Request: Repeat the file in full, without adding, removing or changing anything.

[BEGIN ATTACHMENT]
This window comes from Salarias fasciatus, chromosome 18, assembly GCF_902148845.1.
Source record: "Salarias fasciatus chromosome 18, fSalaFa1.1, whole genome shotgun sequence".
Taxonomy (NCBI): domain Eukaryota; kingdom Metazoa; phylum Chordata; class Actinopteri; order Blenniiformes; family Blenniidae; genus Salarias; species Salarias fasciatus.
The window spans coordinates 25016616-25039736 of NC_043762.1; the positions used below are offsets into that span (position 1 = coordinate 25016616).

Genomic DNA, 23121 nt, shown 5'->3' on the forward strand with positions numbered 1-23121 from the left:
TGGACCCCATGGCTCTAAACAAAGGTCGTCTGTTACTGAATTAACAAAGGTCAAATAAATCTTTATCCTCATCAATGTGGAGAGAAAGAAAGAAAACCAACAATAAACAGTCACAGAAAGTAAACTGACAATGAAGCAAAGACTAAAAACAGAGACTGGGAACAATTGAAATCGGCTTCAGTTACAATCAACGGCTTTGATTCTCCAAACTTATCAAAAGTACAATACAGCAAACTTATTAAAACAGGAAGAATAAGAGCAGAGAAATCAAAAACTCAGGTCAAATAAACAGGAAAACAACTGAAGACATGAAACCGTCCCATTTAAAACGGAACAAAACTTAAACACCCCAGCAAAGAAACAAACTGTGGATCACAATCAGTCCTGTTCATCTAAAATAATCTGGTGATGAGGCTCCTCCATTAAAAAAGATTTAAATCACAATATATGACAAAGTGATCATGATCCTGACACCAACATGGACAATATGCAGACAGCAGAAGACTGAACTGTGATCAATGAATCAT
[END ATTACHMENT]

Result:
This window comes from Salarias fasciatus, chromosome 18, assembly GCF_902148845.1.
Source record: "Salarias fasciatus chromosome 18, fSalaFa1.1, whole genome shotgun sequence".
Taxonomy (NCBI): domain Eukaryota; kingdom Metazoa; phylum Chordata; class Actinopteri; order Blenniiformes; family Blenniidae; genus Salarias; species Salarias fasciatus.
The window spans coordinates 25016616-25039736 of NC_043762.1; the positions used below are offsets into that span (position 1 = coordinate 25016616).

Genomic DNA, 23121 nt, shown 5'->3' on the forward strand with positions numbered 1-23121 from the left:
TGGACCCCATGGCTCTAAACAAAGGTCGTCTGTTACTGAATTAACAAAGGTCAAATAAATCTTTATCCTCATCAATGTGGAGAGAAAGAAAGAAAACCAACAATAAACAGTCACAGAAAGTAAACTGACAATGAAGCAAAGACTAAAAACAGAGACTGGGAACAATTGAAATCGGCTTCAGTTACAATCAACGGCTTTGATTCTCCAAACTTATCAAAAGTACAATACAGCAAACTTATTAAAACAGGAAGAATAAGAGCAGAGAAATCAAAAACTCAGGTCAAATAAACAGGAAAACAACTGAAGACATGAAACCGTCCCATTTAAAACGGAACAAAACTTAAACACCCCAGCAAAGAAACAAACTGTGGATCACAATCAGTCCTGTTCATCTAAAATAATCTGGTGATGAGGCTCCTCCATTAAAAAAGATTTAAATCACAATATATGACAAAGTGATCATGATCCTGACACCAACATGGACAATATGCAGACAGCAGAAGACTGAACTGTGATCAATGAATCAT